After the half marathon was done the next question was whether I would round off my marathon training programme within another shot at the distance. In truth there was only ever going to be one answer – of course I was!

The idea of failing to achieve my main goal for the second year in a row didn’t sit well and I knew I wanted to get another completed 26.2 miles added to my name. The debate soon centered around where to do it and I eventually landed on the Meadows.

The Meadows is a 2.25 kilometre park in the middle of Edinburgh and every runner from the city knows it well. Doing lap after lap of it to complete a marathon might sound like a strange and boring choice, but it made a lot of sense the more I thought about it.

First and foremost it’s completely flat, so very fast, and logistically it worked well too – it was close to where I lived, had paths wide enough to socially distance and offered a few places to set down bottles of water.

Although not the image I’d had at the start of the year I at least had a Plan B. Finally completing 26.2 miles in April in a time that did me justice was on and I was determined to get it done no matter what.

Completing the Comeback: April 26th 2020

My alarm went off at 6am on the day of the “race” and I got myself out of bed as soon as possible to get the fuel my body needed in the system. I was soon out of the door and found myself at the start line just after 7:30am, ready to go.

I set off with a view to beat my time from Loch Rannoch in 2019, which needed each kilometre to be run in about 4:07 minutes.

I hit the first one bang on target at 4:06, before competitive racing instincts kicked in and I settled in to a pace close to 4 minutes per kilometre as I got in to my stride.

I’d expected running lap after lap around a near empty park to be a bit of a grind, but I found I was enjoying it. My overriding feelings were ones of confidence and happiness as I took on the quest of laying the ghost of 2019 to rest once and for all.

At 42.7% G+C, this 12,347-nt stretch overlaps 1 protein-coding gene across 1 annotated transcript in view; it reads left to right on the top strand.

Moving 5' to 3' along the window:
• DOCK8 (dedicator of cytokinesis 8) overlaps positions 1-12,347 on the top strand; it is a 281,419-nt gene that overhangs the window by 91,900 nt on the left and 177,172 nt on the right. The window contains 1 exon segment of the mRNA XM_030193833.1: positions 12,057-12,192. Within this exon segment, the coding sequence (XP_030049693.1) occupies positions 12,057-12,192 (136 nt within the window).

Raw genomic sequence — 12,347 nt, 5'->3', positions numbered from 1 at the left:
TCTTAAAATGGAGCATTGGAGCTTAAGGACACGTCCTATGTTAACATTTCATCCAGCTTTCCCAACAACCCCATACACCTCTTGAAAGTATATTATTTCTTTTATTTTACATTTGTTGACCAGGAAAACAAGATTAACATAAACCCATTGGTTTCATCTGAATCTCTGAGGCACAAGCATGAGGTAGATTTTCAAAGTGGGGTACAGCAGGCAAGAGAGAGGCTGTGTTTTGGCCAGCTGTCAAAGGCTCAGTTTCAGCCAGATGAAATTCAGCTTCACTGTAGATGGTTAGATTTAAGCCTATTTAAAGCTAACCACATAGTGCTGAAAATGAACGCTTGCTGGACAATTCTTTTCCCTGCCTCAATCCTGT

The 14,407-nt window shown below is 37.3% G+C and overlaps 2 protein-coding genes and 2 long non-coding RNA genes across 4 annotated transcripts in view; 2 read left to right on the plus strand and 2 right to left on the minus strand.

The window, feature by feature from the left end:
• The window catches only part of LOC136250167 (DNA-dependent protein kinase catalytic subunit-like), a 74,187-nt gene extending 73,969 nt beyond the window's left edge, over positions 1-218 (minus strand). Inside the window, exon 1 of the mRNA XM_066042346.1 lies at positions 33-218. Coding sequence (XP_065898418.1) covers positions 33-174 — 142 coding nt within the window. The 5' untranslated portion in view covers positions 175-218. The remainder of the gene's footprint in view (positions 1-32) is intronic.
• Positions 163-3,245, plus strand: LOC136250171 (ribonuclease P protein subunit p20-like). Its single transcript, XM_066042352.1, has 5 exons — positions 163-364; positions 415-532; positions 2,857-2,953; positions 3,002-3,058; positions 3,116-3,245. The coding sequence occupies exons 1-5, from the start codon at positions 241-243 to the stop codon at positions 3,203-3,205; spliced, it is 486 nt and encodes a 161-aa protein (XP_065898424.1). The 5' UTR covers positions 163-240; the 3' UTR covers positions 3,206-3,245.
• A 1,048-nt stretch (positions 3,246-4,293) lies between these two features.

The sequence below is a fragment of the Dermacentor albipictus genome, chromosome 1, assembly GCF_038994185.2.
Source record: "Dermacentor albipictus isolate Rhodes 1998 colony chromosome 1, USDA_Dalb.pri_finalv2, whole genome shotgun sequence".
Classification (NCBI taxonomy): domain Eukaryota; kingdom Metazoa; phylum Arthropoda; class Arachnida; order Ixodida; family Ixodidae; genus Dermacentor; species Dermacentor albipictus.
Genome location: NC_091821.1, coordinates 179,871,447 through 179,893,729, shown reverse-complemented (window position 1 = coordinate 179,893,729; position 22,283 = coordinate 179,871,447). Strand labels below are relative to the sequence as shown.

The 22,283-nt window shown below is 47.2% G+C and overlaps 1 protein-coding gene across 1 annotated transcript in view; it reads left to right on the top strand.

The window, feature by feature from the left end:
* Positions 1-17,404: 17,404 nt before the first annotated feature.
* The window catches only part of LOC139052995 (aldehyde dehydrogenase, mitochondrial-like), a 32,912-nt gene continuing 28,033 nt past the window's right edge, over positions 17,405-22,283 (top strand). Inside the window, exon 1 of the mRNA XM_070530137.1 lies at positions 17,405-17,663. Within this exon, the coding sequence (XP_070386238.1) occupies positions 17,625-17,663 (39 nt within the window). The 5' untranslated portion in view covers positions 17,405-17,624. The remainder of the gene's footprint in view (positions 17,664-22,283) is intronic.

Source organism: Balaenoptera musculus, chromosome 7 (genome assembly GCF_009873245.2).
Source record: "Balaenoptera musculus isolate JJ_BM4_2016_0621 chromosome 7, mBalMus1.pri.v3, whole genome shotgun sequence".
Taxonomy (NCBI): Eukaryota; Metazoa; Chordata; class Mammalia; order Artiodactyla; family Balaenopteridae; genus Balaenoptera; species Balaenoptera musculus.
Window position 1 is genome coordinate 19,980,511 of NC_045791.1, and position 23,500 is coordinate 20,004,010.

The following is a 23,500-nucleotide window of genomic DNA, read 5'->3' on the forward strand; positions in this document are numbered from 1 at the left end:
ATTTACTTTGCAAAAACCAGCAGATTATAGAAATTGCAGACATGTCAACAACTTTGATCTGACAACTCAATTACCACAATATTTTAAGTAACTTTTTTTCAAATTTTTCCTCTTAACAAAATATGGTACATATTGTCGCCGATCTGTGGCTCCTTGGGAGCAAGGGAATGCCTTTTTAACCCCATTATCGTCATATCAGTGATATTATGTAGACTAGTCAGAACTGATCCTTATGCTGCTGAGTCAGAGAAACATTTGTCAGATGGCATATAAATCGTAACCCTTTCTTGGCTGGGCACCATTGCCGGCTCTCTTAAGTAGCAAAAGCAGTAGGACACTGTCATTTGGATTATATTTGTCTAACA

Gradually a few people began appearing to share the journey with me. Giving imaginary nicknames and scenarios of what they were doing gave my mind something to think about as the laps were racked up and didn’t play an insignificant role – part of me wishes I could thank “Backpack Lady”, “Orange and Dog”, “Dally Duo”, “Spanish Orange”, “Argentina”, “Newcastle” and “Big Rugby” for the helping me on my way that day.

I wish something memorable had happened towards the end of the run, but there wasn’t anything too exciting. I didn’t really hit the dreaded “marathon wall” at the 24-25 mile mark and kept going at a steady pace as I completed the 18th and penultimate lap.

I rang an imaginary bell as I set out on lap 19 and felt great knowing I was just about there. The last full lap went by without any drama and I hit the home stretch knowing there was just a few hundred metres left to go.

Still fully aware of what was going on I knew there would be no repeat of the abrupt ending from 2019 and my watch hit 42.2k. Another marathon was complete, although I decided to keep going until 42.25km to make sure no satellite issues would rob me of the glory!

With a sufficient cushion in place the journey was over and I hit stop – immediately sharing the excitement of my watch which was eager to tell me I had “1 new record”! Delight was flowing through me as “Fastest Marathon 2:48:41!!” was then flashed in my face.

After getting some water and food on board, I got ready to walk home and pulled out my phone to let my friends and family know it was done. I’d finally completed 26.2 miles on London marathon weekend in a time which reflected my ability and couldn’t have felt happier at that moment.

The well wishes started to come through straightaway and each made me feel more and more emotional as I walked home. I sobbed with satisfaction most of the way back feeling a pretty proud man, knowing the marathon journey I’d started out on 12 months ago had finally reached the ending I’d wanted.

Pete Simpson